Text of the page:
21 minutes | Apr 20, 2020
What Church Leaders Must Consider About Online Worship Services
20 minutes | Apr 13, 2020
What Better Churches Must Know About Coronavirus, Pandemic, and Law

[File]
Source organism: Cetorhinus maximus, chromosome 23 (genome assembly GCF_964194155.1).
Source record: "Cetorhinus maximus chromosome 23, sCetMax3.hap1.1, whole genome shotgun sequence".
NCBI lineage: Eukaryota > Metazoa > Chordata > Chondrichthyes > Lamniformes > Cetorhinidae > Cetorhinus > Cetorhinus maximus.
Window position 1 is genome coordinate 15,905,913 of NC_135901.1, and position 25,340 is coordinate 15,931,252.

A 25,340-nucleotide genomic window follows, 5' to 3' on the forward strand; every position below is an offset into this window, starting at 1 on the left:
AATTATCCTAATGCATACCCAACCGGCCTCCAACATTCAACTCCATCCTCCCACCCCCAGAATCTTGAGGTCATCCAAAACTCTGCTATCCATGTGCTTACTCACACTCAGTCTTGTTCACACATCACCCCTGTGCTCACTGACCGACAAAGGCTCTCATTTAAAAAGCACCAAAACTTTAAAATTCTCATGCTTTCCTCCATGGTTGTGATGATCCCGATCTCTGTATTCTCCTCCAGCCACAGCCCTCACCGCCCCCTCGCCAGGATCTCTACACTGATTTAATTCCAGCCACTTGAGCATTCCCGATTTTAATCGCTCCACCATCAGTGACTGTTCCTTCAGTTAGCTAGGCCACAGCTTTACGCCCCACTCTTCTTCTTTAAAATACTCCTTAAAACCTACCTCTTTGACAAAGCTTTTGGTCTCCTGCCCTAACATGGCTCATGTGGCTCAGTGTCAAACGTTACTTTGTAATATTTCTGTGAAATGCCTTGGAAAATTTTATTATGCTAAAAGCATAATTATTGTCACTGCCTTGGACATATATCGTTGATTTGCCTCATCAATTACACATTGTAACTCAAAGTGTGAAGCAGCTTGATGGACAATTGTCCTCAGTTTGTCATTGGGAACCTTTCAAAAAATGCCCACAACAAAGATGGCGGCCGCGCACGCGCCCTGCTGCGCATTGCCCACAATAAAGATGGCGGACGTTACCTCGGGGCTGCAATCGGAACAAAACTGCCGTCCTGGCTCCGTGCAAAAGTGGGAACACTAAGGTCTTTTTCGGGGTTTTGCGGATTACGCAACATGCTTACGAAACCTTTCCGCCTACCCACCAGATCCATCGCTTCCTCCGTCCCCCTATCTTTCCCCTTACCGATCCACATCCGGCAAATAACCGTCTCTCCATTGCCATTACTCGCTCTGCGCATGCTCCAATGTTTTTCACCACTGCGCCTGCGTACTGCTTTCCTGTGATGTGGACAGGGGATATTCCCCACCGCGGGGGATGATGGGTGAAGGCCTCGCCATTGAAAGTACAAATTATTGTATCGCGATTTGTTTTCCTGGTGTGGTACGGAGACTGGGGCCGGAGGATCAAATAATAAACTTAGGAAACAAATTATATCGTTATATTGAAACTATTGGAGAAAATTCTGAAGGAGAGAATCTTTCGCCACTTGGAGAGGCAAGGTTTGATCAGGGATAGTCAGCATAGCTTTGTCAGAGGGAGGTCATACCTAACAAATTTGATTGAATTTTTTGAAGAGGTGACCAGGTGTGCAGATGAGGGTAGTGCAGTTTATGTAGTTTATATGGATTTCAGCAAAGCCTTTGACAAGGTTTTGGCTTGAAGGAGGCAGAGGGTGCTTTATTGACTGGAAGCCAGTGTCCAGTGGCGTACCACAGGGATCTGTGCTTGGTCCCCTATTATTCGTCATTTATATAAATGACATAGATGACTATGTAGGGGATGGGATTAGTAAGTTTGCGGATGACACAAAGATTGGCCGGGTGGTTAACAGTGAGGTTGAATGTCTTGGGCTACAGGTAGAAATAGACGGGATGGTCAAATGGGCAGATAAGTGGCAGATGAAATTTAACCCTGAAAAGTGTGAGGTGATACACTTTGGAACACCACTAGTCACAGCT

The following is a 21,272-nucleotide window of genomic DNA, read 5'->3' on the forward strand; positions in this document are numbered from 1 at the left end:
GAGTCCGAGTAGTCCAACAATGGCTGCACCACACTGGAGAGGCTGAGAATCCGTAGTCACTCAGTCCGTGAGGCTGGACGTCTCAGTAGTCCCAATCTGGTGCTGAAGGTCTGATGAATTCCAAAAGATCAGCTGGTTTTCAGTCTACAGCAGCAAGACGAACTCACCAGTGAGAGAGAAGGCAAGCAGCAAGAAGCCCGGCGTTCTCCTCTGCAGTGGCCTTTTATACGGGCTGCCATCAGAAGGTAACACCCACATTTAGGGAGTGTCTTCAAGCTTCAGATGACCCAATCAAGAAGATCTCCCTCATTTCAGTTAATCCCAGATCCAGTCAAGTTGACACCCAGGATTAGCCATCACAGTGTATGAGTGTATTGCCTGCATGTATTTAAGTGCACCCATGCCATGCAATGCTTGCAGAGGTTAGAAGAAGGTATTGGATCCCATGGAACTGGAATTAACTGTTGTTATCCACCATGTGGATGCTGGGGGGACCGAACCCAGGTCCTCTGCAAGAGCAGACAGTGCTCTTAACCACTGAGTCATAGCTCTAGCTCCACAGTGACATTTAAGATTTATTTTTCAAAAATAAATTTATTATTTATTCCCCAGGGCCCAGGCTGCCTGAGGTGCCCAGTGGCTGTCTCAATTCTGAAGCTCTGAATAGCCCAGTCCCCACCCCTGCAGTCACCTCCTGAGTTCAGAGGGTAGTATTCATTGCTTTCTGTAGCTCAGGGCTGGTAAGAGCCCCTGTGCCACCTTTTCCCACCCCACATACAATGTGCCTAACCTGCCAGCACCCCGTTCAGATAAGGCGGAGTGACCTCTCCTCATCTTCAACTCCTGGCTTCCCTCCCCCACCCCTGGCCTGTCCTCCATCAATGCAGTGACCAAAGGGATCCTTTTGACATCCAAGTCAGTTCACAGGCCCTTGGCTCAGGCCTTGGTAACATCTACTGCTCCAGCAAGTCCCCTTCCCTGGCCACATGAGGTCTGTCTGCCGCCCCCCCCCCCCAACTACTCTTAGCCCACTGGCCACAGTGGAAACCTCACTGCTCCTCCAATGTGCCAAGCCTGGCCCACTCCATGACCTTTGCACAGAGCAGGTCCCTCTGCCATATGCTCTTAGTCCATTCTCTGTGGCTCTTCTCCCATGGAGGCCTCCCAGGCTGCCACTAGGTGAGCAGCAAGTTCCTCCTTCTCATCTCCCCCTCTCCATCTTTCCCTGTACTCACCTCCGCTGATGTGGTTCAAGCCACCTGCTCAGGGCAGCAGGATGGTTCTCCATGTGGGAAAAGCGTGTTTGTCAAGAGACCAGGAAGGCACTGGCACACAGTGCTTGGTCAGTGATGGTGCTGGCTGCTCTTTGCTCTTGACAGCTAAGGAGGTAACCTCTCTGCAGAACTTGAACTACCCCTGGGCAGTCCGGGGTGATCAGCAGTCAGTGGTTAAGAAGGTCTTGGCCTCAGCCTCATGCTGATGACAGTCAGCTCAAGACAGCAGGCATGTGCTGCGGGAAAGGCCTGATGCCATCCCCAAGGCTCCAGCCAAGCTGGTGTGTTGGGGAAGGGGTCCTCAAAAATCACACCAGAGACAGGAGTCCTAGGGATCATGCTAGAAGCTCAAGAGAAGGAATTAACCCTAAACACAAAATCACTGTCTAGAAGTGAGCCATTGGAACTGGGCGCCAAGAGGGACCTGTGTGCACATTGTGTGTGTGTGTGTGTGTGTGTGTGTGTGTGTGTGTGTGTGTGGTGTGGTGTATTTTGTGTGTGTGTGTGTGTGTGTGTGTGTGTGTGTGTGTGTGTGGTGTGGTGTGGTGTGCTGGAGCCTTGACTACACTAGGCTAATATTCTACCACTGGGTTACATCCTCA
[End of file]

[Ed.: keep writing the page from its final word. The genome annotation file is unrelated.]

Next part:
1. Churches are better elsewhere right now. Can the government shut down a church? Yes. Congress shall make no law prohibiting the free exercise of religion. But, the Supreme Court has held that the free exercise clause is not violated if a law is generally applicable to the public and any infringement on the right to practice religion is narrowly tailored to meet a compelling state interest. There is no argument that shutting down gatherings of more than 10 people is a law of general applicability. There is no argument that there is not a compelling state interest when this virus is projected to kill 100,000-240,000 Americans. That’s more than all of the combat related deaths in every armed conflict the United States has been in since WWII. Is the law narrowly tailored to meet the state’s interest? The government could mandate that churches perform services in certain ways that minimize exposure to the coronavirus, but the Constitution also says “Congress shall make no law regarding the establishment of religion.” This creates a circular problem. Shutting down a church violates the free exercise clause. Telling a church how to perform religious services violates the establishment clause. That is a very good indication that the law cannot be more narrowly tailored than it already is. 2. Churches can do better than civil disobedience right now. Peter Jones’s entry in the Dictionary of Scripture and Ethics provides a great framework here. When we talk about civil disobedience, we know that there must be a conflict between God’s law and man’s law when for the believer, God’s law must control. Even in GOd’s law - in Scripture - there is a presumption that we should obey our authorities. That’s in Romans 13, Titus 3, 1 Peter 2, and in other places too. So, if we’re going to be disobedient, the burden is on us to show that it is necessary. A law that prohibits what God demands calls for direct civil disobedience. The question then is whether government bans on church services during the pandemic prohibits what God requires. On the surface, the answer is yes, it does. God demands that we habitually meet together. Some states now have laws that demand we do not meet together. Therefore, the law prohibits what God demands, right? Here’s what Jones says. FIrst, we must be diligent about the facts and context. Let’s not forget other facts. Other facts show that it is entirely possible for churches to meet online, and a vast number of churches are doing so. Small groups are meeting via Zoom or Google hangouts. Some churches are having small baptism services for groups of less than 8 or 10 people and wearing protective gear like gloves and masks. Some churches are sending pastors and deacons into homes to administer the Lord’s supper to groups of less than 8 or 10 people. Our inability to think outside the box does not justify civil disobedience here. Jones goes on to say that civil disobedience should be a last resort. We know this pandemic has an expiration date. We know there are other things we can do. We could even engage in litigation if necessary to regain permission to meet together, which no one has had time to pursue yet. We’ve not reached the point of last resort. Jones continues to argue that the moral objections to these bans must outweigh the moral objections to the disobedience. Disobedience here could lead to nothing more than dead Christians. I’m not discounting God’s power to protect and heal, but considering how the church can continue to meet and minister and the possibility of further degradation of Christian influence in our society because we disobeyed and expel died, I think the moral objections to disobedience outweigh the moral objections to being ordered not to. Here is the last thing Jones says: if we disobey, we should expect and accept punishment for breaking the law. That level of commitment to your convictions is what makes civil disobedience effective. It’s what made Nelson Mandela and Martin Luther King, Jr. effective. So if you feel the Spirit leading you to disobey and meet as a church, expect and accept the consequences of that. Otherwise, your disobedience is ineffective. 3. Churches better in pandemic will be better after pandemic. A 16th century proverb says “mater artium necessitas” - the mother of invention is necessity. Public schools have lagged behind on remote learning. Necessity right now has birthed a much better grasp of what is necessary to use technology to meet as a church. We’ve taken a break from our technology and the law series to address coronavirus, but this is a great transition back into that topic. Church leaders have largely bought into the notion that the church’s website is the new front door. Many would be guests will make up their mind about the church before they ever step foot in it. But we’ve not done a great job carrying that to its logical conclusion. Our live streams and recordings of our services are not always the greatest quality. Our ability to capture data on those who are attending online services is not at its peak. Online giving is now a matter of absolute necessity. Since these things are necessary, we would be foolish to throw these tools away after this pandemic has passed. We must continue improving the quality of our online services. We must continue to push for online giving. We must continue to work to capture contact information for people visiting our church’s website and using the website as an outreach tool. We must continue to explore how to get people into groups online.